turn back, but a large white bundle had been spied further up the road. ‘I can’t
leave that’ Several plastic bags stuck on barbed wire were disintegrating. The
contents were heavy but were soon transferred to the handy basket on the trike.
Among the picnic remains there were 18 bottles. These were later displayed on
the North Lodge wall - 1 sprite, 2 tropical juices, 5 Stella Artois, 4 Budweiser, 1
Strongbow, - all empty. 5 Courvoisier – one was three quarters FULL, one was
half full and the others contained an inch or two. What will be found next?
How can we get people to take their rubbish HOME?
Thank you to the above for collecting the litter. This is only a small sample of the
bottles and cans that are thrown from cars along this stretch of road. West Oxon
District Council have promised to collect litter but so far this has not taken place.
DON’T FORGET JUNE 5TH
Big Lunch and Carter Institute Centenary Celebration
Photographs and items connected with the Carter Institute and the village over
the years are still required for the display.
If you have any photos of Kencot, its past residents, events or memorabilia
please contact David Portergill (01367 860217 e-mail firstname.lastname@example.org) or
Gill Cox (01367 860250 e-mail email@example.com )
Several people have suggested that it would be good to have a re union of people
that have lived in Kencot so it is happening on Sunday 12 th June 2011 - 12 to
3.00pm at the Village Hall, Kencot.
If you would like to attend or require further information please contact Gill Cox
01367 860250 or 07889607020 by or e-mail firstname.lastname@example.org or Stella
Chapman 01367 860516. Numbers are limited and we need to know by 22 nd May
who is attending.
LANGFORD CRICKET CLUB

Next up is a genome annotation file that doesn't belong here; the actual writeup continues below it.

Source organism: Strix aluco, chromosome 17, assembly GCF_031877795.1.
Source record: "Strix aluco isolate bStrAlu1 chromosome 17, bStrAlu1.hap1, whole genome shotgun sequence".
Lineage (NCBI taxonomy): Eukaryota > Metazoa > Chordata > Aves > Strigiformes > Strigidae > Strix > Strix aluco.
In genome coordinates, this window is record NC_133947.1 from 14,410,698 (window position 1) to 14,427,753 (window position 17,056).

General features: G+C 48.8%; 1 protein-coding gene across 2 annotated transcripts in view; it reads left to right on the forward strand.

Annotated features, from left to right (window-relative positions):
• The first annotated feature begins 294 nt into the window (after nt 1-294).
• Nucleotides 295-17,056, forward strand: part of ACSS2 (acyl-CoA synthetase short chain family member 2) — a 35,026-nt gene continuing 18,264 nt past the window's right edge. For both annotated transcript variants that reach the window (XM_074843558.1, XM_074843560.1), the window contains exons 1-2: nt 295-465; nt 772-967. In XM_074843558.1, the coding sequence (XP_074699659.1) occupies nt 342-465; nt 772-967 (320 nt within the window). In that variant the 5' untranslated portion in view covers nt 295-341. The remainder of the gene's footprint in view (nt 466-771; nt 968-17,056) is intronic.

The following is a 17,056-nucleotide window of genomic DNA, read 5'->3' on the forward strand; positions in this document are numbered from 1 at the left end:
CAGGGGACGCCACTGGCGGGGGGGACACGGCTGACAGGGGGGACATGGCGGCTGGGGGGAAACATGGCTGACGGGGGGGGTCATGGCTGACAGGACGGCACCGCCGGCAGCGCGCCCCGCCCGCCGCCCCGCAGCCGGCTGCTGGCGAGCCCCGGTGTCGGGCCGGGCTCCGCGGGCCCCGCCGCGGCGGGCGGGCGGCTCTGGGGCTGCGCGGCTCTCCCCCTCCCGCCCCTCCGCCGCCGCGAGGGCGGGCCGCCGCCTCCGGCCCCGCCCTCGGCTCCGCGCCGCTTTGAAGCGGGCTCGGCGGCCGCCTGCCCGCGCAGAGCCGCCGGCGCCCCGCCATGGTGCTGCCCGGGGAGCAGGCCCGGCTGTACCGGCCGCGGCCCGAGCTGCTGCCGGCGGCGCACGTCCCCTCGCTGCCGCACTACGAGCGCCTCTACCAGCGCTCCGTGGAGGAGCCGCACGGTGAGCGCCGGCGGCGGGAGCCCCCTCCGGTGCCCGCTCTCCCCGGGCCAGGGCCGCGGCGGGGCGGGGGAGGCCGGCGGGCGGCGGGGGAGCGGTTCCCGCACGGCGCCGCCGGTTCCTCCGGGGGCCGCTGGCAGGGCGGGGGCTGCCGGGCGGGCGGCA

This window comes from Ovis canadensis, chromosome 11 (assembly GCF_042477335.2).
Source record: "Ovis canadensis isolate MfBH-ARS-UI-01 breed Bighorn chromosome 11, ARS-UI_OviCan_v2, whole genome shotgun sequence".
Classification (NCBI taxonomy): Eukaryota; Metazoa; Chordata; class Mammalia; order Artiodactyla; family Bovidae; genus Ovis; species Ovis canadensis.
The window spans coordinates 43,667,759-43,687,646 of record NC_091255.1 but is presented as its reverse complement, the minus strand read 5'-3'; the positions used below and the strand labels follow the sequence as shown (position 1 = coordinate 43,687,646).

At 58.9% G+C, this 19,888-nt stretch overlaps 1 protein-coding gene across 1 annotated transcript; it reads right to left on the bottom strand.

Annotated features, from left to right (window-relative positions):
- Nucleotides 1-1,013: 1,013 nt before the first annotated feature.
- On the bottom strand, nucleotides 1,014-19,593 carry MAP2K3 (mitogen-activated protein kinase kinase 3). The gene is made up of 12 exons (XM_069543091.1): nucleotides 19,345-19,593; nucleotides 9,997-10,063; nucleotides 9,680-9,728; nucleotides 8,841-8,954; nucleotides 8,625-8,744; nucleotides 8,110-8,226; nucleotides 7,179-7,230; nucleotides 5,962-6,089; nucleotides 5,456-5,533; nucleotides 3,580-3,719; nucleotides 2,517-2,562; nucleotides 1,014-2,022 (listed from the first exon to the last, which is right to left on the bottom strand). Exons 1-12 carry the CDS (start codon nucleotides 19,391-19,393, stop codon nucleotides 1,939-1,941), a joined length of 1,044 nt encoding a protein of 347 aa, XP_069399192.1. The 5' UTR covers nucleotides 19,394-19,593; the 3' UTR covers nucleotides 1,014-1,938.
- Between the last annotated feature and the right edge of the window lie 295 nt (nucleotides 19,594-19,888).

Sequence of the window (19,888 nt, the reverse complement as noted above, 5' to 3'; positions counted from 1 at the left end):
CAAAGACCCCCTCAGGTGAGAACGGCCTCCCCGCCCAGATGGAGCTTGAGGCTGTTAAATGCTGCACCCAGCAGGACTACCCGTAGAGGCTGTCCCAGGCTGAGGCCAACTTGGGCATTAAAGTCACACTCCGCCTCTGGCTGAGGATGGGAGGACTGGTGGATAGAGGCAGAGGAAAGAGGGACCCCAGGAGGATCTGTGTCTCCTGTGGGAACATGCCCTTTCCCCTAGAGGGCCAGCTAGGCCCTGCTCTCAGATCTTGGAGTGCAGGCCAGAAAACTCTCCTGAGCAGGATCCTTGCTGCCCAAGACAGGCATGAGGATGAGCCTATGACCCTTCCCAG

As we get ready for 2011 Cricket season here at Langford Cricket Club we are
delighted that in order to provide Quality Cricket Coaching, Ryan Higgins will
be our Youth Coach for this season. Ryan has played full international cricket for
Zimbabwe and took the wicket of Brian Lara.
Therefore we can confirm we will be offering 13 weekly coaching sessions on
Thursday evenings plus matches on other evenings. Great Value at £45.00 plus
£5.00 club membership.
The sessions commence on 28th April at 6.00pm so please contact Jeremy Lewis
on 01993 842733 or 07802 977794 or me on 07825 413890 or
email@example.com to get a booking form. his year we celebrate 100
years of cricket at Langford. After some quiet times the club is now enjoying a
resurgence with a thriving youth section and 4 senior teams .Come and join the
fun, you will be made very welcome!
Come along for a fun evening at Langford Village Hall on Friday
Doors open 7pm
Eyes down 7.30pm
All proceeds go to Langford Cricket Club
NEWS FROM ST CHRISTOPHER’S
The Easter Experience at St Christopher’s was a
wonderful outdoor celebration of the Easter Story. Based
on the fantastic Stations of the Cross set up in St
Matthew’s Church for our children last year, each class
recreated the stations in our grounds. Classes then took it
in turns to explore the Stations, ask questions and really
understand the meaning of Easter. This was followed by a
lovely Easter Celebrations Service led by Rev Wheaton.
Children from each class shared their thoughts and ideas about Easter through
songs, poems, drama and prayer. Thank you to Reverend Wheaton for leading
this and also to Mr Cornish for a wonderful and original Easter celebration.
The year 5 and 6 children returned from the Pioneer Centre in Shropshire tired
but extremely happy and rightly proud of their achievements. I have been on this
residential for the last six years and I have never seen a group of children so
fearless and confident to explore and try out new activities. They all abseiled,
climbed up walls and high ropes, tackled the depths of indoor caving and even
stroked tarantulas and skunks! It was, as always, a really wonderful week. The
children all grew in self confidence and their ability to ‘have a go’ a skill which
will stay with them for life.
We start the Summer terms with two days devoted to our new topic of ‘Kings
and Queens.’ During these two days we will be celebrating the Royal wedding in
style with our very own ‘mock’ wedding complete with the speeches, hymns and
of course, the clothes! Once again Reverend Wheaton will be supporting us by
leading the wedding. I would like to thank all the children who were so keen to
take part in this; we were overwhelmed by the numbers wanting a role! Across
the school we will be making crowns, bunting cakes and sandwiches for our
Street Party on Thursday afternoon. We aim to celebrate in true style in our
lovely grounds with the whole school joining in.
Later on in the term the younger children will be visiting Windsor Castle for the
day. The children will be exploring Windsor Castle as the home of past Kings